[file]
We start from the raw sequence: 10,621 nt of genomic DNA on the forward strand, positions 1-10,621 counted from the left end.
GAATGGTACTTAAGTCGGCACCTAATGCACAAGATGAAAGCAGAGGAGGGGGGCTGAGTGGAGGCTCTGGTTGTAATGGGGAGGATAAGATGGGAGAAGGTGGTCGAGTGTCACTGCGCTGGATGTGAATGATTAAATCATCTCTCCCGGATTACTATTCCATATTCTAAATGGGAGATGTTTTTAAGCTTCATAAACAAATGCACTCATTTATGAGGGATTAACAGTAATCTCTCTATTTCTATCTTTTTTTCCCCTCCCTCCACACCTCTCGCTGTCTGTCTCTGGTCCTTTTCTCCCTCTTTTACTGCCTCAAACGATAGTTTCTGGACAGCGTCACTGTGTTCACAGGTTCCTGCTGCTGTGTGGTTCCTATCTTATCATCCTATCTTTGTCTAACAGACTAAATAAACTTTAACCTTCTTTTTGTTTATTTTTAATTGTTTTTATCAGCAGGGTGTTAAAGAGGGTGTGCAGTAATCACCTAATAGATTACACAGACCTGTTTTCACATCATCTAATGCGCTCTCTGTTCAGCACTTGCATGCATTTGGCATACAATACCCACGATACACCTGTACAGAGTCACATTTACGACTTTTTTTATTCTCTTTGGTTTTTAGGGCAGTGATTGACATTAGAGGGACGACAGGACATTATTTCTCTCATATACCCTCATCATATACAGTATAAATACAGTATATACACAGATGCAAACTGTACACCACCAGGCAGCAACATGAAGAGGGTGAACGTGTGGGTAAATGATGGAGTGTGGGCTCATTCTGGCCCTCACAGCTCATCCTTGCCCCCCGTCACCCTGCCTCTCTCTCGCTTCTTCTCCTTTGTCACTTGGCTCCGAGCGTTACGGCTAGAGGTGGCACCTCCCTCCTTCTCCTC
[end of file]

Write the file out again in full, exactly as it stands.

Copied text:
We start from the raw sequence: 10,621 nt of genomic DNA on the forward strand, positions 1-10,621 counted from the left end.
GAATGGTACTTAAGTCGGCACCTAATGCACAAGATGAAAGCAGAGGAGGGGGGCTGAGTGGAGGCTCTGGTTGTAATGGGGAGGATAAGATGGGAGAAGGTGGTCGAGTGTCACTGCGCTGGATGTGAATGATTAAATCATCTCTCCCGGATTACTATTCCATATTCTAAATGGGAGATGTTTTTAAGCTTCATAAACAAATGCACTCATTTATGAGGGATTAACAGTAATCTCTCTATTTCTATCTTTTTTTCCCCTCCCTCCACACCTCTCGCTGTCTGTCTCTGGTCCTTTTCTCCCTCTTTTACTGCCTCAAACGATAGTTTCTGGACAGCGTCACTGTGTTCACAGGTTCCTGCTGCTGTGTGGTTCCTATCTTATCATCCTATCTTTGTCTAACAGACTAAATAAACTTTAACCTTCTTTTTGTTTATTTTTAATTGTTTTTATCAGCAGGGTGTTAAAGAGGGTGTGCAGTAATCACCTAATAGATTACACAGACCTGTTTTCACATCATCTAATGCGCTCTCTGTTCAGCACTTGCATGCATTTGGCATACAATACCCACGATACACCTGTACAGAGTCACATTTACGACTTTTTTTATTCTCTTTGGTTTTTAGGGCAGTGATTGACATTAGAGGGACGACAGGACATTATTTCTCTCATATACCCTCATCATATACAGTATAAATACAGTATATACACAGATGCAAACTGTACACCACCAGGCAGCAACATGAAGAGGGTGAACGTGTGGGTAAATGATGGAGTGTGGGCTCATTCTGGCCCTCACAGCTCATCCTTGCCCCCCGTCACCCTGCCTCTCTCTCGCTTCTTCTCCTTTGTCACTTGGCTCCGAGCGTTACGGCTAGAGGTGGCACCTCCCTCCTTCTCCTC